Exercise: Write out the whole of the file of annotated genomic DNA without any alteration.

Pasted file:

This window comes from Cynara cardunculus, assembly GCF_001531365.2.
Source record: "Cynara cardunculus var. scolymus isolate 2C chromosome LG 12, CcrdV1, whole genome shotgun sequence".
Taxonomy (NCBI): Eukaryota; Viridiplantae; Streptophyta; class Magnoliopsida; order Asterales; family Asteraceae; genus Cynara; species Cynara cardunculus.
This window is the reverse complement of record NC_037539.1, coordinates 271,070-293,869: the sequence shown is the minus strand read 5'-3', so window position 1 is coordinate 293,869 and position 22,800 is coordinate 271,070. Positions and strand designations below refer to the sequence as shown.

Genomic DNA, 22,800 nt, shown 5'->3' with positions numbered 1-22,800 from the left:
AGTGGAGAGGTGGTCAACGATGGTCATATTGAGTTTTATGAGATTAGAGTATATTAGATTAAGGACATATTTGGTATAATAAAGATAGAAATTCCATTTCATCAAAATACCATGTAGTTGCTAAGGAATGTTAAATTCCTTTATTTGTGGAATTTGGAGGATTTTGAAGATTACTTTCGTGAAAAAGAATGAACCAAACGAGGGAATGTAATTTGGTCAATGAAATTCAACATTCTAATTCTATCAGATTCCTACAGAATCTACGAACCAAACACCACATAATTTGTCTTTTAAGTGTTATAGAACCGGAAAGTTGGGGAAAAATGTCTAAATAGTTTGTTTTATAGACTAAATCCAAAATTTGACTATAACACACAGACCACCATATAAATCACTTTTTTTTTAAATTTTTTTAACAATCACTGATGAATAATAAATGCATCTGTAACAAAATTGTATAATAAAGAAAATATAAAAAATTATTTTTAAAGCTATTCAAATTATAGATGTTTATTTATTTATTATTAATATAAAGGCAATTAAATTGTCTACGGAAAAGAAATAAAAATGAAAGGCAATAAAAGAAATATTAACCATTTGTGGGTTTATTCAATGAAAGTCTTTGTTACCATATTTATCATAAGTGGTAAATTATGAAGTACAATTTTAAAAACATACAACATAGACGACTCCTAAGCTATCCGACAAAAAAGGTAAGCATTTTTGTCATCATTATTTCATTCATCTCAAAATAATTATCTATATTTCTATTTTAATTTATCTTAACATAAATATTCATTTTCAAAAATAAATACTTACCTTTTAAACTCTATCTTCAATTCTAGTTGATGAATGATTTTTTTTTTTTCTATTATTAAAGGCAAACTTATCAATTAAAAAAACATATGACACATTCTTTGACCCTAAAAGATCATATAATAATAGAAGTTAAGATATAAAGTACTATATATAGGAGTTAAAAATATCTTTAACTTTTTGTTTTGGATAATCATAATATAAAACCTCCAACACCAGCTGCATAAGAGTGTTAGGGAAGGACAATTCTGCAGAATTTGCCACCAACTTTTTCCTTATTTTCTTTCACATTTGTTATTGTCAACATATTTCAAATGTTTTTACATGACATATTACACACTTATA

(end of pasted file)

This window comes from Cynara cardunculus, assembly GCF_001531365.2.
Source record: "Cynara cardunculus var. scolymus isolate 2C chromosome LG 12, CcrdV1, whole genome shotgun sequence".
Taxonomy (NCBI): Eukaryota; Viridiplantae; Streptophyta; class Magnoliopsida; order Asterales; family Asteraceae; genus Cynara; species Cynara cardunculus.
This window is the reverse complement of record NC_037539.1, coordinates 271,070-293,869: the sequence shown is the minus strand read 5'-3', so window position 1 is coordinate 293,869 and position 22,800 is coordinate 271,070. Positions and strand designations below refer to the sequence as shown.

Genomic DNA, 22,800 nt, shown 5'->3' with positions numbered 1-22,800 from the left:
AGTGGAGAGGTGGTCAACGATGGTCATATTGAGTTTTATGAGATTAGAGTATATTAGATTAAGGACATATTTGGTATAATAAAGATAGAAATTCCATTTCATCAAAATACCATGTAGTTGCTAAGGAATGTTAAATTCCTTTATTTGTGGAATTTGGAGGATTTTGAAGATTACTTTCGTGAAAAAGAATGAACCAAACGAGGGAATGTAATTTGGTCAATGAAATTCAACATTCTAATTCTATCAGATTCCTACAGAATCTACGAACCAAACACCACATAATTTGTCTTTTAAGTGTTATAGAACCGGAAAGTTGGGGAAAAATGTCTAAATAGTTTGTTTTATAGACTAAATCCAAAATTTGACTATAACACACAGACCACCATATAAATCACTTTTTTTTTAAATTTTTTTAACAATCACTGATGAATAATAAATGCATCTGTAACAAAATTGTATAATAAAGAAAATATAAAAAATTATTTTTAAAGCTATTCAAATTATAGATGTTTATTTATTTATTATTAATATAAAGGCAATTAAATTGTCTACGGAAAAGAAATAAAAATGAAAGGCAATAAAAGAAATATTAACCATTTGTGGGTTTATTCAATGAAAGTCTTTGTTACCATATTTATCATAAGTGGTAAATTATGAAGTACAATTTTAAAAACATACAACATAGACGACTCCTAAGCTATCCGACAAAAAAGGTAAGCATTTTTGTCATCATTATTTCATTCATCTCAAAATAATTATCTATATTTCTATTTTAATTTATCTTAACATAAATATTCATTTTCAAAAATAAATACTTACCTTTTAAACTCTATCTTCAATTCTAGTTGATGAATGATTTTTTTTTTTTCTATTATTAAAGGCAAACTTATCAATTAAAAAAACATATGACACATTCTTTGACCCTAAAAGATCATATAATAATAGAAGTTAAGATATAAAGTACTATATATAGGAGTTAAAAATATCTTTAACTTTTTGTTTTGGATAATCATAATATAAAACCTCCAACACCAGCTGCATAAGAGTGTTAGGGAAGGACAATTCTGCAGAATTTGCCACCAACTTTTTCCTTATTTTCTTTCACATTTGTTATTGTCAACATATTTCAAATGTTTTTACATGACATATTACACACTTATA